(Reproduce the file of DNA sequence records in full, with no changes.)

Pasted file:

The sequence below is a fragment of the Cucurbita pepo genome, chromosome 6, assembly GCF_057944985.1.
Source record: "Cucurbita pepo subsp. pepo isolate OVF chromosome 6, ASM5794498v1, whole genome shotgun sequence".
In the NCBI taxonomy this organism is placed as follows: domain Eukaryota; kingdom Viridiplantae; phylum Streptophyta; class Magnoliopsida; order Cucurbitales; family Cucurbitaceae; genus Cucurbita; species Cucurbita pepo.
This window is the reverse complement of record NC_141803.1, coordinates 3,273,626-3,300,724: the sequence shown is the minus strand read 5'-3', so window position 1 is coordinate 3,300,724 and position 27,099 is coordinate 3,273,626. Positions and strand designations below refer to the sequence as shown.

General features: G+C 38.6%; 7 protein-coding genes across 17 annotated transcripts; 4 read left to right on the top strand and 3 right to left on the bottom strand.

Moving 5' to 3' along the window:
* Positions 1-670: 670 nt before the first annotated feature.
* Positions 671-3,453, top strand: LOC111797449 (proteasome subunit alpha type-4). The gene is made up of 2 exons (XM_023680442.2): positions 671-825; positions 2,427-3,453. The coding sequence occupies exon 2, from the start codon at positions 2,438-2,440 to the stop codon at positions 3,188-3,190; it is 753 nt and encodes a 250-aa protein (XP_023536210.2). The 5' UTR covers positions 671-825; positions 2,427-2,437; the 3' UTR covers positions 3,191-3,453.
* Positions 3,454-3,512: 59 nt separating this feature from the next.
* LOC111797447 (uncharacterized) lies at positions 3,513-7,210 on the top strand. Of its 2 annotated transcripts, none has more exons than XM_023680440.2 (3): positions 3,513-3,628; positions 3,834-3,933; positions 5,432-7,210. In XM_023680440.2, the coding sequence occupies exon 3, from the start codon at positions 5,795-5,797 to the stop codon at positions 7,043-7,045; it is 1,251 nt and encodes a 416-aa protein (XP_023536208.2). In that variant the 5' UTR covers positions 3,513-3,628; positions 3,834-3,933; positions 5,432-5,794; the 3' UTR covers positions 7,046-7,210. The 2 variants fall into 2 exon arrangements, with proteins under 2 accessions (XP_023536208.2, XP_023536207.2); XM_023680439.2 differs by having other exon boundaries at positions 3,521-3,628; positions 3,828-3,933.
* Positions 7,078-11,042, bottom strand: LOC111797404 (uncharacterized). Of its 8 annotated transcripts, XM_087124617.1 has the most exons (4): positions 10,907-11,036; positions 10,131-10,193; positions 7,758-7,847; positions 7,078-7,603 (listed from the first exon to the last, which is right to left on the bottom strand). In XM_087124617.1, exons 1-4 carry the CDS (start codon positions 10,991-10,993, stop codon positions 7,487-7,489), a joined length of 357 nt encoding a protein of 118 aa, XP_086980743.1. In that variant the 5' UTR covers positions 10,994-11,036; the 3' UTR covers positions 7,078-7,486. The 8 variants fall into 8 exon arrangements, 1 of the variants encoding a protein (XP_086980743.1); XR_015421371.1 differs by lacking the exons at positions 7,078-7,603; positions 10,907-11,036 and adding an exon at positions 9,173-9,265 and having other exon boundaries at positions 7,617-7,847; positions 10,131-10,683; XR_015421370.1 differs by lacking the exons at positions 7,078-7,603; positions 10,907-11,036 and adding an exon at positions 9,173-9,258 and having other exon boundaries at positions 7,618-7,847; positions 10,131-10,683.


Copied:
The sequence below is a fragment of the Cucurbita pepo genome, chromosome 6, assembly GCF_057944985.1.
Source record: "Cucurbita pepo subsp. pepo isolate OVF chromosome 6, ASM5794498v1, whole genome shotgun sequence".
In the NCBI taxonomy this organism is placed as follows: domain Eukaryota; kingdom Viridiplantae; phylum Streptophyta; class Magnoliopsida; order Cucurbitales; family Cucurbitaceae; genus Cucurbita; species Cucurbita pepo.
This window is the reverse complement of record NC_141803.1, coordinates 3,273,626-3,300,724: the sequence shown is the minus strand read 5'-3', so window position 1 is coordinate 3,300,724 and position 27,099 is coordinate 3,273,626. Positions and strand designations below refer to the sequence as shown.

General features: G+C 38.6%; 7 protein-coding genes across 17 annotated transcripts; 4 read left to right on the top strand and 3 right to left on the bottom strand.

Moving 5' to 3' along the window:
* Positions 1-670: 670 nt before the first annotated feature.
* Positions 671-3,453, top strand: LOC111797449 (proteasome subunit alpha type-4). The gene is made up of 2 exons (XM_023680442.2): positions 671-825; positions 2,427-3,453. The coding sequence occupies exon 2, from the start codon at positions 2,438-2,440 to the stop codon at positions 3,188-3,190; it is 753 nt and encodes a 250-aa protein (XP_023536210.2). The 5' UTR covers positions 671-825; positions 2,427-2,437; the 3' UTR covers positions 3,191-3,453.
* Positions 3,454-3,512: 59 nt separating this feature from the next.
* LOC111797447 (uncharacterized) lies at positions 3,513-7,210 on the top strand. Of its 2 annotated transcripts, none has more exons than XM_023680440.2 (3): positions 3,513-3,628; positions 3,834-3,933; positions 5,432-7,210. In XM_023680440.2, the coding sequence occupies exon 3, from the start codon at positions 5,795-5,797 to the stop codon at positions 7,043-7,045; it is 1,251 nt and encodes a 416-aa protein (XP_023536208.2). In that variant the 5' UTR covers positions 3,513-3,628; positions 3,834-3,933; positions 5,432-5,794; the 3' UTR covers positions 7,046-7,210. The 2 variants fall into 2 exon arrangements, with proteins under 2 accessions (XP_023536208.2, XP_023536207.2); XM_023680439.2 differs by having other exon boundaries at positions 3,521-3,628; positions 3,828-3,933.
* Positions 7,078-11,042, bottom strand: LOC111797404 (uncharacterized). Of its 8 annotated transcripts, XM_087124617.1 has the most exons (4): positions 10,907-11,036; positions 10,131-10,193; positions 7,758-7,847; positions 7,078-7,603 (listed from the first exon to the last, which is right to left on the bottom strand). In XM_087124617.1, exons 1-4 carry the CDS (start codon positions 10,991-10,993, stop codon positions 7,487-7,489), a joined length of 357 nt encoding a protein of 118 aa, XP_086980743.1. In that variant the 5' UTR covers positions 10,994-11,036; the 3' UTR covers positions 7,078-7,486. The 8 variants fall into 8 exon arrangements, 1 of the variants encoding a protein (XP_086980743.1); XR_015421371.1 differs by lacking the exons at positions 7,078-7,603; positions 10,907-11,036 and adding an exon at positions 9,173-9,265 and having other exon boundaries at positions 7,617-7,847; positions 10,131-10,683; XR_015421370.1 differs by lacking the exons at positions 7,078-7,603; positions 10,907-11,036 and adding an exon at positions 9,173-9,258 and having other exon boundaries at positions 7,618-7,847; positions 10,131-10,683.